My Grandpa Jack was magic. Truly, he was. To a curious, head-in-the-clouds girl like myself, his abilities could be described as nothing but magic! Grandpa Jack could always get a campfir single match. It didn’t matter if the wood was damp or freshly cut from his forested property in the Missouri Ozarks; one match was all it took. A master “tinkerer” (as he called himself), he could rebuild or fix anything he got his leathery grease-stained hands on. His shop in the garage was overflowing with bits and pieces of machinery he’d salvaged, and everyone within a thirty-mile radius knew that if something wasn’t working, Jack would make it right again. He never charged for his services, and he completed every challenge with a smile on his face. I rarely saw him without that smile. The only time it disappeared was when he was bent over a project, his tanned brow furrowed in the deepest concentration. Though e somehow always smelled like summer rain, warm and fresh and revitalizing.
Grandpa Jack taught me how to whittle a stick into a miniature sculpture with nothing but a little pocket knifethe best places to hunt for wild morel mushrooms in the spring, and the best places to swim in the summer. The muddy banks of the Missouri River were his favorite. We would float and fish, and I would watch him water ski for hours, amazed at how easy he made it look. He promised me he’d teach me to water ski on the river when I was older. But the most amazing thing Grandpa Jack could do was tame wild animals. He’d stand on his deck, surrounded by forest, hold out his hand with a few sunflower seeds tucked inside, and wait patiently. It wasn’t long before the birds and squirrels came closer to investigate. He’d smile knowingly and coax them gently with his words. “Come here little birds. Come here,” he’d say, and I’d watch in astonishment as they complied. I was afraid to breathe, sure that if I moved the spell would be broken. Sure that it was a spell, for what else could explain it? The birds would land on his hand; the squirrels would settle at his feet, and they would let him pet them as they ate. If he sat still in the sun fence lizards would gather on his lap and sunbathe right along with him. A red fox den was nearby, and the kits would follow him with bright-eyed curiosity. They trusted him completely. It was pure magic.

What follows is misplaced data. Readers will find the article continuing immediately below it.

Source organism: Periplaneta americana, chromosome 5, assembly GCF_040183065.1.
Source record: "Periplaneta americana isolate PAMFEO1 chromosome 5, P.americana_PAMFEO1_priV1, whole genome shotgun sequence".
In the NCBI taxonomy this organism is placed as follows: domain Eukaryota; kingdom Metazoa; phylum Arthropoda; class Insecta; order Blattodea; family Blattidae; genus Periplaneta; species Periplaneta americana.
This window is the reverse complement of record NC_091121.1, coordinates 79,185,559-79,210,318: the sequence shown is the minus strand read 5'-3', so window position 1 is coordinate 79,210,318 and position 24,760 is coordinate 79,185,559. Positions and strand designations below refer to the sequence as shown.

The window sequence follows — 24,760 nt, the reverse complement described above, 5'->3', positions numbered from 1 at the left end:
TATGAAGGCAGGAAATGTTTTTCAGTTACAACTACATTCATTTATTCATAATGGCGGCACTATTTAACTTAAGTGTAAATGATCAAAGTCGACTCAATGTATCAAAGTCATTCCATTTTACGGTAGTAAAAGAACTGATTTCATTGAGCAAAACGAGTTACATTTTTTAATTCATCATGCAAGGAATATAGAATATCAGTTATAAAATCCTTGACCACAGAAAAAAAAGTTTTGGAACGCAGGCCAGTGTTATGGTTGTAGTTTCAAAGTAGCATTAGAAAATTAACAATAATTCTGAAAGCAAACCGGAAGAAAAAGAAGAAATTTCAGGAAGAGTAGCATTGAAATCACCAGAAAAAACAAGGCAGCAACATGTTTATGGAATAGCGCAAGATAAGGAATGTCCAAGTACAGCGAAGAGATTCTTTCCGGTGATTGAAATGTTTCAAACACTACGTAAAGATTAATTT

I desperately wanted to be magic like Grandpa Jack, but I doubted myself. I my age to make many friends. And I was too strange. Too awkward. Too A.D.H.D. Too redheaded and freckled. Too learning disabled. Too gentle. Too easy of a target. As a result, I preferred the company of animals and trees. I spent most of my time climbing through the canopy, daydreaming about the adventures I would take someday when I had grown braver. Imagining myself as a fearless explorer who didn’t worry about things like not having anyone to sit with at lunch or play with at recess. I dreamed of freedom from close-minded, intolerant peers and strict, un-empathetic teachers. I dreamed the constant social anxiety that hung over me like an oppressive cloud would break. I wanted to be brave, strong, and resourceful like Grandpa Jack. Everyone liked him. Everyone wanted to be his friend. He made it look easy.
It wasn’t easy for me. But, Grandpa Jack didn’t let me give up on myself. If I said I couldn’t do something he’d insist, “Can’t never did do anything,” and he’d push me to try anyway. He taught me to embrace my quirks, brush off the cruel critiques of others, and move forward one step at a time. He taught me that the magic he possessed had been inside me all along, that I just had to believe.
I lost my Grandpa Jack when I was eleven years old. It felt far too soon for me to be without his guidance. There were so many things I still wanted to learn from him. There were so many things I still wanted him around for, like those promised water ski lessons, and my transformation into a young woman that he would be proud of. But I promised myself that I would be grateful for the time we had and that I would never forget everything he had taught me. I would carry the magic forward for us both now.
I never did learn to water ski; it never felt right without him, but I learned to do a lot of other things. His encouragement stayed with me, and I learned to face challenges with his resilience. I learned to be brave and strong and kind. I became a capable, hard-working, life-loving woman that I believe he would be proud of. These days injured or lost animals have a way of finding their way to me on a regular basis. It is as if they know I will help like Grandpa Jack told them to trust me, and so they do. Every time I encounter one of these trusting wild creatures I feel his remembered smile warm me with the sun… and every time I am grateful. Yes, magic is real. After all, can’t never did do anything.